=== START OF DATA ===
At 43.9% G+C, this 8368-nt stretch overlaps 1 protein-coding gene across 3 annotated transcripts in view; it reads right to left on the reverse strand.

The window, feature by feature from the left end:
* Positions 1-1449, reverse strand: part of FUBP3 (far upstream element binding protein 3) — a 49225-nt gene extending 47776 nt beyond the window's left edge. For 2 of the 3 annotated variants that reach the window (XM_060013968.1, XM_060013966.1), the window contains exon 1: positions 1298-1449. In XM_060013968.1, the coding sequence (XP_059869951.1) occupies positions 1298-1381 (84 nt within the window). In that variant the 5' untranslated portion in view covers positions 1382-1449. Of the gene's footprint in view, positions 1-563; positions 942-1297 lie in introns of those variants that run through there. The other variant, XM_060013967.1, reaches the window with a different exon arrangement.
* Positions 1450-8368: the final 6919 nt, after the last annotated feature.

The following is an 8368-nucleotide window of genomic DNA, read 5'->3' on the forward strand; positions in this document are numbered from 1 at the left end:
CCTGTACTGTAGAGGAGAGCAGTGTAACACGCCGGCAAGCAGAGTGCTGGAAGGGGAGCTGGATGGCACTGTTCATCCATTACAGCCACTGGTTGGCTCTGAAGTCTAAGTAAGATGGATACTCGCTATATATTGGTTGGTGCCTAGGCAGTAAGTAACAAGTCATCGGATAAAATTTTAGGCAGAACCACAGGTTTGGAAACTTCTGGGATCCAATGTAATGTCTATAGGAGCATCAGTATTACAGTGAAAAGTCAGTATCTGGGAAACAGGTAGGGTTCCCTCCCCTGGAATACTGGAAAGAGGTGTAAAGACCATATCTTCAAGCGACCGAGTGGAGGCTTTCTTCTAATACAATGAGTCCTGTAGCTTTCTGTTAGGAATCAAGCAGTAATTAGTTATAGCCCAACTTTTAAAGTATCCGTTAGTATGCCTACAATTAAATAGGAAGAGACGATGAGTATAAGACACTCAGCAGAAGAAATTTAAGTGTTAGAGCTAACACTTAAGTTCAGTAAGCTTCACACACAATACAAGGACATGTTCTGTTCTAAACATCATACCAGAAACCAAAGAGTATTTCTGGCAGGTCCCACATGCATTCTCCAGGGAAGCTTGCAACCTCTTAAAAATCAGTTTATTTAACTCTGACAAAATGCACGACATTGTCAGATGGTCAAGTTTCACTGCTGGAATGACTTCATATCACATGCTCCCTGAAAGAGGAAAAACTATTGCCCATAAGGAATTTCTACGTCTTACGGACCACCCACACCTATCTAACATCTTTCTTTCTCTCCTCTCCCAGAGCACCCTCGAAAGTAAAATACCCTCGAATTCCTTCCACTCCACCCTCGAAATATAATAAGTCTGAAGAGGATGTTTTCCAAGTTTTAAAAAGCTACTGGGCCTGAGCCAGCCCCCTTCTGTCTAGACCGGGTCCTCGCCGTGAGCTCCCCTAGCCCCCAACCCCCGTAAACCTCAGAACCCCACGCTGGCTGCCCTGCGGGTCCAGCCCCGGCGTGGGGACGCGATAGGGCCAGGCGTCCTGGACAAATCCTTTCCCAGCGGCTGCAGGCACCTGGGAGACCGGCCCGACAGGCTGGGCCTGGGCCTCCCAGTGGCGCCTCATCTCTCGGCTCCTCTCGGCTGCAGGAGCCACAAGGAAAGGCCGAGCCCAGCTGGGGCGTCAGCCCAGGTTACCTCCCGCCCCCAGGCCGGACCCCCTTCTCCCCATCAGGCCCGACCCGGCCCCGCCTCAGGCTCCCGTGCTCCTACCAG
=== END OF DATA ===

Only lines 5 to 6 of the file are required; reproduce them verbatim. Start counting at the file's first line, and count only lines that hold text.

The following is an 8368-nucleotide window of genomic DNA, read 5'->3' on the forward strand; positions in this document are numbered from 1 at the left end:
CCTGTACTGTAGAGGAGAGCAGTGTAACACGCCGGCAAGCAGAGTGCTGGAAGGGGAGCTGGATGGCACTGTTCATCCATTACAGCCACTGGTTGGCTCTGAAGTCTAAGTAAGATGGATACTCGCTATATATTGGTTGGTGCCTAGGCAGTAAGTAACAAGTCATCGGATAAAATTTTAGGCAGAACCACAGGTTTGGAAACTTCTGGGATCCAATGTAATGTCTATAGGAGCATCAGTATTACAGTGAAAAGTCAGTATCTGGGAAACAGGTAGGGTTCCCTCCCCTGGAATACTGGAAAGAGGTGTAAAGACCATATCTTCAAGCGACCGAGTGGAGGCTTTCTTCTAATACAATGAGTCCTGTAGCTTTCTGTTAGGAATCAAGCAGTAATTAGTTATAGCCCAACTTTTAAAGTATCCGTTAGTATGCCTACAATTAAATAGGAAGAGACGATGAGTATAAGACACTCAGCAGAAGAAATTTAAGTGTTAGAGCTAACACTTAAGTTCAGTAAGCTTCACACACAATACAAGGACATGTTCTGTTCTAAACATCATACCAGAAACCAAAGAGTATTTCTGGCAGGTCCCACATGCATTCTCCAGGGAAGCTTGCAACCTCTTAAAAATCAGTTTATTTAACTCTGACAAAATGCACGACATTGTCAGATGGTCAAGTTTCACTGCTGGAATGACTTCATATCACATGCTCCCTGAAAGAGGAAAAACTATTGCCCATAAGGAATTTCTACGTCTTACGGACCACCCACACCTATCTAACATCTTTCTTTCTCTCCTCTCCCAGAGCACCCTCGAAAGTAAAATACCCTCGAATTCCTTCCACTCCACCCTCGAAATATAATAAGTCTGAAGAGGATGTTTTCCAAGTTTTAAAAAGCTACTGGGCCTGAGCCAGCCCCCTTCTGTCTAGACCGGGTCCTCGCCGTGAGCTCCCCTAGCCCCCAACCCCCGTAAACCTCAGAACCCCACGCTGGCTGCCCTGCGGGTCCAGCCCCGGCGTGGGGACGCGATAGGGCCAGGCGTCCTGGACAAATCCTTTCCCAGCGGCTGCAGGCACCTGGGAGACCGGCCCGACAGGCTGGGCCTGGGCCTCCCAGTGGCGCCTCATCTCTCGGCTCCTCTCGGCTGCAGGAGCCACAAGGAAAGGCCGAGCCCAGCTGGGGCGTCAGCCCAGGTTACCTCCCGCCCCCAGGCCGGACCCCCTTCTCCCCATCAGGCCCGACCCGGCCCCGCCTCAGGCTCCCGTGCTCCTACCAG